AFR ‘Identity’ allows officers to load images of persons of interest and compare them against 500,000 custody images to see if there is a possible match.

And AFR ‘Locate’ uses live feeds from CCTV type cameras based either at specific, fixed locations or cameras secured to the top of one of a vehicle to locate persons on prescribed watch lists.

And the result in the eleven months since becoming the first force to introduce the ground-breaking programme is more than 2,000 positive matches, 450 arrests and offenders facing jail terms of six and four-and-a-half years respectively for robbery and burglary offences.

While no facial recognition is 100 per cent accurate under all conditions, no one has been arrested after an incorrect match, the force added. 

Mr Jukes pointed to the “reality” of the technology assisting at major sporting events in crowded places that are potential terror targets.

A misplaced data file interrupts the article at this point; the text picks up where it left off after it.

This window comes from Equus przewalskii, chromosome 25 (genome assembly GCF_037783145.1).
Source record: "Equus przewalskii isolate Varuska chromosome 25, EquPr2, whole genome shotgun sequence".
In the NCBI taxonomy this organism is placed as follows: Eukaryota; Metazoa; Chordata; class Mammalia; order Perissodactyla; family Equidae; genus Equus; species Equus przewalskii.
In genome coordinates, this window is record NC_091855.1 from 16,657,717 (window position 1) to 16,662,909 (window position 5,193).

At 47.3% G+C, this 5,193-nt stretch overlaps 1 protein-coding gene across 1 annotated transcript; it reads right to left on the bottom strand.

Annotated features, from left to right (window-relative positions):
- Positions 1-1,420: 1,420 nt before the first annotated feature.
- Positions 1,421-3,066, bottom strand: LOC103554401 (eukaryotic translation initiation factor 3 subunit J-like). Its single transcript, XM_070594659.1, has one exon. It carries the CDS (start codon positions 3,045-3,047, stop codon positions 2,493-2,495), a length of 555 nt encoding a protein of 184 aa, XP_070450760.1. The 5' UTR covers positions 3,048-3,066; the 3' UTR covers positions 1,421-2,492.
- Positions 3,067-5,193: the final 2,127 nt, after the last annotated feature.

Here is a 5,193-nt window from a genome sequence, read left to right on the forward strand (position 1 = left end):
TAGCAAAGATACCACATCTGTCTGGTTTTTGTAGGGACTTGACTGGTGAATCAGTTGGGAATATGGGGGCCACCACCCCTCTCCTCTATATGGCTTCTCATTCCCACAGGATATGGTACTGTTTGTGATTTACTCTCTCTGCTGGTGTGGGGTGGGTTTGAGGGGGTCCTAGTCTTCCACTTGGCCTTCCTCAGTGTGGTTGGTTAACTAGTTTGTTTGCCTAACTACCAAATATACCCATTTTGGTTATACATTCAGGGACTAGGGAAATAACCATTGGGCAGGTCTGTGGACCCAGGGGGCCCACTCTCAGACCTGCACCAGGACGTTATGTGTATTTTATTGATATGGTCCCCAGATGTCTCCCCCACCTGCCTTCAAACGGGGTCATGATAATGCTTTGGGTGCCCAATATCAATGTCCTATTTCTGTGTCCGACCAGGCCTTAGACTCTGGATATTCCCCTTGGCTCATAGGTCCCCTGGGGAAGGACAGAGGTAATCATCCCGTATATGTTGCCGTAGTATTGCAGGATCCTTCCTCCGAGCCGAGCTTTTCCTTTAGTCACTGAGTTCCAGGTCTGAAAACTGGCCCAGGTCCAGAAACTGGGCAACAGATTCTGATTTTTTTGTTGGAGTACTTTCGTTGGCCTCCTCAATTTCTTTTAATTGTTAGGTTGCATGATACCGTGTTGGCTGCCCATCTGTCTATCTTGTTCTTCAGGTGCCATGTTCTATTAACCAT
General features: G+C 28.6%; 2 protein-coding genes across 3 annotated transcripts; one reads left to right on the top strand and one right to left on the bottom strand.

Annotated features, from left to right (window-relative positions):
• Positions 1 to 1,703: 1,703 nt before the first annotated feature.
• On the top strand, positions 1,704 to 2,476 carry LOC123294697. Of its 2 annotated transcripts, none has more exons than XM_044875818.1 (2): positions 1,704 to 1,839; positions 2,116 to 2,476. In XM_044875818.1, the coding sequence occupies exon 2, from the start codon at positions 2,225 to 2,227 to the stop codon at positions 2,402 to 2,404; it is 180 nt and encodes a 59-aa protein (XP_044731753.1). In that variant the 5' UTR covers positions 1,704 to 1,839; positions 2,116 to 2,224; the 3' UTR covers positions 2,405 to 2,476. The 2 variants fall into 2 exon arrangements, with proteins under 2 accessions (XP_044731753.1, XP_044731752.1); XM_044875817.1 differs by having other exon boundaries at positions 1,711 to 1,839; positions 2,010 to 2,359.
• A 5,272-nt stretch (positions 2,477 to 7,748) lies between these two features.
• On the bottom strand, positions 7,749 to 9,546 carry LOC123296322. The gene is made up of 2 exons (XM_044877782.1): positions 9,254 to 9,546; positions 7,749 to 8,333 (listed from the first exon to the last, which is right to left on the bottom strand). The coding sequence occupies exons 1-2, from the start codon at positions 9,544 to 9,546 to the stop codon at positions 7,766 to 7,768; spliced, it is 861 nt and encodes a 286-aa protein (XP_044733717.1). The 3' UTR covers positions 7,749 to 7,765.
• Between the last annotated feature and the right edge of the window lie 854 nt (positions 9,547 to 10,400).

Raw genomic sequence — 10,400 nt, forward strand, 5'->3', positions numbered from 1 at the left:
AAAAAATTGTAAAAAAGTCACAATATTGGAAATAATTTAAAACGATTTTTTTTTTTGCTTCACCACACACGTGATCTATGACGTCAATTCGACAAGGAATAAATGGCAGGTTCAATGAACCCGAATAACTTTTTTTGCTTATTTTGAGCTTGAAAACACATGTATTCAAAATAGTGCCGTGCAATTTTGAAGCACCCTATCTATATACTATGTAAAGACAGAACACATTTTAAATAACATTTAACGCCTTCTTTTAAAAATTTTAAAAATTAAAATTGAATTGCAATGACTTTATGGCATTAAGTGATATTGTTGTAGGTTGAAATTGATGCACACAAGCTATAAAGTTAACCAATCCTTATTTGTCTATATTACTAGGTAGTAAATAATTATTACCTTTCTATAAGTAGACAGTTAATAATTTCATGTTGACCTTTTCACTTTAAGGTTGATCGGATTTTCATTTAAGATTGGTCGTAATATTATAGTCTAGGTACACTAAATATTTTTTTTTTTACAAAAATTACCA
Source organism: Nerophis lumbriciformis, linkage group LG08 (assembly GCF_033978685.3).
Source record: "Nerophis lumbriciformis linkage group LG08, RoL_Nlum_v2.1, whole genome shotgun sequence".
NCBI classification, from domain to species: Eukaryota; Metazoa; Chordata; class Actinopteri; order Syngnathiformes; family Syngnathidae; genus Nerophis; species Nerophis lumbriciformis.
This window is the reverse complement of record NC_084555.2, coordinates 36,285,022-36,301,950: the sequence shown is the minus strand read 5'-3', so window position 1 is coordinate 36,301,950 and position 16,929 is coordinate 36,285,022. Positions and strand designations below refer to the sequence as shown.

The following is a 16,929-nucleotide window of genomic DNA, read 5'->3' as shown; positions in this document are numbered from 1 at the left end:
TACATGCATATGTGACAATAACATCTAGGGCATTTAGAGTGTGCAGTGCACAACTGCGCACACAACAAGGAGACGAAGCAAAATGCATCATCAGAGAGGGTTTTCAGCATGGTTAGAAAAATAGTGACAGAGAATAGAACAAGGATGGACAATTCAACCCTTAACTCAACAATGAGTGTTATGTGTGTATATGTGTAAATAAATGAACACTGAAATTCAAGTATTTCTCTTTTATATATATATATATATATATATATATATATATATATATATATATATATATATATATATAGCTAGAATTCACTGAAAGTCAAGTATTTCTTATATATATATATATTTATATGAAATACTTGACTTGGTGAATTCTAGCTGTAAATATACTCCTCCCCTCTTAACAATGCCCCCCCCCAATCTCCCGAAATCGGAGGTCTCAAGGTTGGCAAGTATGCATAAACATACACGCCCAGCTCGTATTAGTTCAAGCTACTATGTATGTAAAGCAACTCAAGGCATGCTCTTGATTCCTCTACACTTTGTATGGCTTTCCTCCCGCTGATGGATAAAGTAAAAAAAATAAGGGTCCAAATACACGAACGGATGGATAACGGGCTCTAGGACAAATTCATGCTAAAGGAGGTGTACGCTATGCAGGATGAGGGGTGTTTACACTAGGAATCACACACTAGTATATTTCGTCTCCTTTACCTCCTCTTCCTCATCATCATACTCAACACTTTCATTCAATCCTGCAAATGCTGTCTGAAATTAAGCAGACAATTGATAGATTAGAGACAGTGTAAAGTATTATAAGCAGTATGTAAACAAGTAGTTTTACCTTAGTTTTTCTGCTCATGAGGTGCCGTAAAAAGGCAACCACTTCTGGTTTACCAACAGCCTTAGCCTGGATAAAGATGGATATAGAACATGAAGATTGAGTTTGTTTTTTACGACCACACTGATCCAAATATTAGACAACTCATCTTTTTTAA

He said: “We need to use technology when we’ve got tens of thousands of people in those crowds to protect everybody, and we are getting some great results from that. 

“But we don’t take the use of it lightly and we are being really serious about making sure it is accurate.” 

The force found itself on the defensive after deciding to trial the project during a weekend that saw 170,000 football fans in the Welsh capital. 

The AFR software wrongly identified 2,297 people as potential offenders as officers patrolled the Champions League final  between Real Madrid and Juventus at the Principality Stadium on June 3 last year.  

According to data on the force’s website, that represented 92 per cent ‘false positives’ out of 2,470 potential matches – with just 173 providing ‘true positive alerts’. 

The force blamed the high number of false positives at the football final on “poor quality images” supplied by agencies, including Uefa and Interpol, as well as the fact it was its first major deployment of the technology.